John Wesley called it Wicked Wigan but it’s Wonderful Wigan to me.
I just never thought it was wonderful when I lived there. Somehow, in this little northern English town, the skies always seemed grey, the winters long, the sunshine sparse, and the opportunities bleak.
But it’s strange how I have grown to cherish a place I once couldn’t wait to leave; how on a sunny Monday morning when my lovely sister and nieces are playing in the brass band, their notes can make me cry for days long gone, and family time that slipped through my fingers.
This is what I think as I stand, listening to them play. Dressed in their smart black suits with white shirt and striped tie, they sit under the red canopy, their hair blowing in the wind. We gather nearby to listen – my sister and brother, my nephews, and nieces. I video the girls as they play. Later on we will walk by the lovely canal that weaves its way like a secret through the streets of industrial Wigan, and my nephew, Jake, will run ahead of us and back again, like I used to do when I was a little girl.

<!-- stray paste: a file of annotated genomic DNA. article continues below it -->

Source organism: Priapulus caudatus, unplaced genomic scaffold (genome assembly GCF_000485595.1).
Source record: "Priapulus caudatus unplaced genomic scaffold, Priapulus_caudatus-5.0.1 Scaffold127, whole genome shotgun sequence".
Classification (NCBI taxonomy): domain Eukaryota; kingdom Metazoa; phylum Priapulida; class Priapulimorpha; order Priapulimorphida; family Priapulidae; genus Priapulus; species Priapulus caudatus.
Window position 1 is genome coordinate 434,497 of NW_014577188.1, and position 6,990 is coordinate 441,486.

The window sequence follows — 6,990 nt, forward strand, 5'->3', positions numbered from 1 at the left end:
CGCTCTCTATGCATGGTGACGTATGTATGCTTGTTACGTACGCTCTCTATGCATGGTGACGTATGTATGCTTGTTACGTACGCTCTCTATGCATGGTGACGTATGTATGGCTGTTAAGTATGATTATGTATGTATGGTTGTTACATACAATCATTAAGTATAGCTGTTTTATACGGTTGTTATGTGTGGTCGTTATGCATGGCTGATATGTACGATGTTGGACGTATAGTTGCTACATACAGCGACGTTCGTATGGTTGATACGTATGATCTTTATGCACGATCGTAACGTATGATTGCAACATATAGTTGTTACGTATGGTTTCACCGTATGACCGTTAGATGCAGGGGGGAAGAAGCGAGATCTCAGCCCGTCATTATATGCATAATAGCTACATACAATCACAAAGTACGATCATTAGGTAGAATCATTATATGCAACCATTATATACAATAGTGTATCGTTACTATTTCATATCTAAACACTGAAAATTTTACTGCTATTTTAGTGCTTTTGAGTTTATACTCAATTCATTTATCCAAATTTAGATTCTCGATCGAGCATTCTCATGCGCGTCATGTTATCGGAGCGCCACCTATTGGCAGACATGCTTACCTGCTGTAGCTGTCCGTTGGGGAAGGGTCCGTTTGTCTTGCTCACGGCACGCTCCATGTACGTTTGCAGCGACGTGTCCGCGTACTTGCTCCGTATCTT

Fifty long years ago, those were my feet, that ran back and forth on this same tow path, laughing with my dad and my brothers and sisters as we fed the ducks and ate our cream cheese and spring onion sandwiches.
Once, when it rained, we sheltered under one of the little stone bridges that arch their way over the water and watched as the raindrops made ripples that spread from bank to bank. I didn’t know it then, but I was a lucky girl to have been born in this little town, and to be part of such a wonderful family.
But I know it now.
And this is what I think about as the notes of All Through the Night are carried on the breeze and through the streets of Wigan… the far-away town where I was born.
And sometimes, even though I am four thousand long miles away, I imagine I can still hear them.